Thanks to vigorous U.S. government efforts to enlist corporate involvement in international development efforts; appointed ambassadors for public-private partnership; and federal support and resources, business has been able to fill critical gaps in PEPFAR programs, in many cases helping to forge, fund, sustain and scale partnerships across key stakeholders, with stunning results.
“At PEPFAR, we looked to business as a partner with unparalleled potential for impact,” said Mark Dybul, former U.S. Global AIDS Coordinator. “We found that we needed to staff a public-private partnership unit and provide resources to get those partnerships off the ground. It’s an approach that had remarkable results in a global setting and I’m confident it will work domestically.”
Becton Dickinson and Company (BD) has been a leading partner for the U.S. government in the fight against HIV/AIDS abroad. Earlier this year, the company partnered with PEPFAR and the Government of Kenya to launch a joint, multi- year initiative to improve diagnostic practices in clinics and hospitals. The initiative ultimately aims to support training for thousands of healthcare workers in sub-Saharan Africa, tracking and assessing hundreds of thousands of blood draws per year within each participating country.
“We believe that well defined and well executed public private partnerships can address under-served health needs effectively,” said Renuka Gadde, Senior Director, Global Health at BD. “In our experience, solving complex challenges can be best accomplished through collaboration. The private sector brings its business process savvy, technical assistance and resources. On the other hand, the public sector often sets the framework to facilitate program reach so that ultimately government actors can own both the process and the progress.
The first step in designing a partnership is engaging a dialogue between public and private sectors, addressing common goals and planning how they will be accomplished. The U.S. government is able to create stellar partnerships through their PEPFAR program abroad. There is an opportunity for the government to pursue a similar approach on the domestic home front.”
On occasion, companies have forged comparable partnerships with the U.S. government in order to support domestic health priorities, particularly during times of crisis. For instance, in 2009, Walgreens partnered with the CDC to increase the number of people who were immunized against H1H1. After both partners recognized the strategic role Walgreens and other retailers could play in encouraging and providing H1N1 vaccinations, they worked together to focus the immunization campaign on five priority groups. The Walgreens-CDC partnership provides an excellent example of partnerships done well, with each party focusing on its unique area of expertise: CDC providing critical techincal knowledge and resources, and Walgreens bringing to bare its imbeded network of 7,000 stores, media and PR expertise and team of pharmacists.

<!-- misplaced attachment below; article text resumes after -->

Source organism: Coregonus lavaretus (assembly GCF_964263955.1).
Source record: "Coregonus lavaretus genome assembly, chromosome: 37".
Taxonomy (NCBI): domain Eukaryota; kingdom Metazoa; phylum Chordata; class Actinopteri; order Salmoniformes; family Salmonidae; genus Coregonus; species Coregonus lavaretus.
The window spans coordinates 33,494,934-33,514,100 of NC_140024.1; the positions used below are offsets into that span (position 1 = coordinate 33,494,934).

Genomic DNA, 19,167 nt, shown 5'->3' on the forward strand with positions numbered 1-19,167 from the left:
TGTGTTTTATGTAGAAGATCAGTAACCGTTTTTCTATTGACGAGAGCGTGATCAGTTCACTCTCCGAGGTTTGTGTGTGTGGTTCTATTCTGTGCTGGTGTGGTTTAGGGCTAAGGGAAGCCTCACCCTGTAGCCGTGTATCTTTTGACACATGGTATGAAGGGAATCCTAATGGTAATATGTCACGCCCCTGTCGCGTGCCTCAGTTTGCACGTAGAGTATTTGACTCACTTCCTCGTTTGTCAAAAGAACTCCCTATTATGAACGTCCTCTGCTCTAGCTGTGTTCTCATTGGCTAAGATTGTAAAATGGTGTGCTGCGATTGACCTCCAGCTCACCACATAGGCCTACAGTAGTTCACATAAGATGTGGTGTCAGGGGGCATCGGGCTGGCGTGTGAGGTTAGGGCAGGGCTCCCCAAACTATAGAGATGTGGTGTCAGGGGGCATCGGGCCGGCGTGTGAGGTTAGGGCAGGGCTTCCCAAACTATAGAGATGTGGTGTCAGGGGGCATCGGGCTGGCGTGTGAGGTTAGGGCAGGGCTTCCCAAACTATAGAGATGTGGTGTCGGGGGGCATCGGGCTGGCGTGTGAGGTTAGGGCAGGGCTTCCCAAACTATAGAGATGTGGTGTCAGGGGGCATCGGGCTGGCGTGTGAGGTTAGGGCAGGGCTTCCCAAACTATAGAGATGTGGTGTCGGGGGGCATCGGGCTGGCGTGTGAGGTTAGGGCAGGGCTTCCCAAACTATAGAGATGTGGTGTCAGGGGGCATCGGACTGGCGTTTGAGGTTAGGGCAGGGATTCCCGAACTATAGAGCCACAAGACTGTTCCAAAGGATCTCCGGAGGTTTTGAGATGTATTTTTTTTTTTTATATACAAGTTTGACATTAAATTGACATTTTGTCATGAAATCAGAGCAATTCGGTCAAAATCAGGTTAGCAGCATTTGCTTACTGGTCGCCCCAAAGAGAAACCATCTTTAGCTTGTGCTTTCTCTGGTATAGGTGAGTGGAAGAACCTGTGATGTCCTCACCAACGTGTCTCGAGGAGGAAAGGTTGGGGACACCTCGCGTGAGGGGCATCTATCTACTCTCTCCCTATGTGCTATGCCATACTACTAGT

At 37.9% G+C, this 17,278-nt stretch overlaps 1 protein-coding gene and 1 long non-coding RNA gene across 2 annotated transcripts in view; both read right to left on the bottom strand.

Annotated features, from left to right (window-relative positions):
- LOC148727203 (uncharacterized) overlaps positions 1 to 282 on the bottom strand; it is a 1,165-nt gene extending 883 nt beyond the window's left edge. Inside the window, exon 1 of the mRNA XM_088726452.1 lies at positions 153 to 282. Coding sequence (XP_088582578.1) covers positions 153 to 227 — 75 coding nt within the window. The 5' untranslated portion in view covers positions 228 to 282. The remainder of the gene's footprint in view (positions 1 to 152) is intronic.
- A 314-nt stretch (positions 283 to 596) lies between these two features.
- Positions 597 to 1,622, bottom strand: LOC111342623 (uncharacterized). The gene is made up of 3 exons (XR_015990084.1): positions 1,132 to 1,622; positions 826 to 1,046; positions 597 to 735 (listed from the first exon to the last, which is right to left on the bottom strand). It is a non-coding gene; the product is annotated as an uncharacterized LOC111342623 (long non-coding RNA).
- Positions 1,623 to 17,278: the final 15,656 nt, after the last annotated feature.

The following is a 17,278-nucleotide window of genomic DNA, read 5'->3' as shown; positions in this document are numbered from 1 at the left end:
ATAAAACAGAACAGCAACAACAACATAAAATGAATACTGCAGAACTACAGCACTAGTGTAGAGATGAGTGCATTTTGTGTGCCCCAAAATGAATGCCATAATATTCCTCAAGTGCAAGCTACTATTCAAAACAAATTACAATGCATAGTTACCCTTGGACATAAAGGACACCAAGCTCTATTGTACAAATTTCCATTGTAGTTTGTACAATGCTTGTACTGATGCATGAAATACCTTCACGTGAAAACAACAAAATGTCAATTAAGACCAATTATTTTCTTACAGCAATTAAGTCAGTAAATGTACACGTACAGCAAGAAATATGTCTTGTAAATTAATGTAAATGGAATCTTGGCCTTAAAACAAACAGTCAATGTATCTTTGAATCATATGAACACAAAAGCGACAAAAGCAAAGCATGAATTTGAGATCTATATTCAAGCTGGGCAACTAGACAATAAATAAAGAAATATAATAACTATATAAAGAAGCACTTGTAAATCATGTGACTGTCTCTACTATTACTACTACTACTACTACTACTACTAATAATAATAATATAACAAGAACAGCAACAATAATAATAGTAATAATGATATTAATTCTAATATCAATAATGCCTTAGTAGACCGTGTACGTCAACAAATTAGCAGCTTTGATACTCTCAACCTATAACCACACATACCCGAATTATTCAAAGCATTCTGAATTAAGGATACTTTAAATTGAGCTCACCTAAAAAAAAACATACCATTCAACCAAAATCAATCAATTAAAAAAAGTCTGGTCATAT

The end result of that collaboration: Walgreens not only provided 5.4 million season flu shots during the 2009-2010 flu season—over four times the amount provided the previous year—the company also administered two million H1N1 vaccinations in all 50 states.1 Going forward, CDC leaders have expressed an interest in forging additional partnerships with Walgreens and other major retailers to conduct in-store HIV screening in key geographies nationwide (pending funding)—another, ideal pairing of public expertise and corporate assets.
We’ve seen what a strategic approach to partnerships can accomplish abroad. We’ve also seen what strategic partnerships can achieve domestically, on a relatively small and ad hoc basis, and during times of crisis. Now it’s time to redouble our focus on partnerships here in the U.S. – and do so in a strategic, sustained, and significant way.
BUSINESS STANDS READY TO HELP
The following 23 partnerships underscore the private sector’s commitment to ending the HIV/AIDS epidemic in the U.S. The highly engaged companies featured in these case studies also shed remarkable light on what’s already working on the ground, what isn’t and how we can make things work better.
Businesses from every sector and every geography stand ready to engage and support where they can. But they can’t do it alone. Businesses have skills and competencies that partners need, but sometimes lack deep knowledge of the U.S. HIV/AIDS epidemic and other health issues. Even with technical and project management support from intermediaries like the Kaiser Family Foundation, the National AIDS Fund, Funders Concerned About AIDS, GBC and others, businesses still require the “invitation”, expertise, guidance and partnership of the federal government.
The lessons learned from PEPFAR and elsewhere help point a way forward—to more strategic, scalable and effective public-private partnerships; breakthrough partnerships that will help turn the tide in ways unseen and perhaps unimaginable to us today. Already, public-private partnerships are having tremendous impact in the U.S. But, with stronger federal partnership and support, they have the potential to go even deeper, helping us bring about a faster end to the HIV/AIDS epidemic in our communities and across our nation.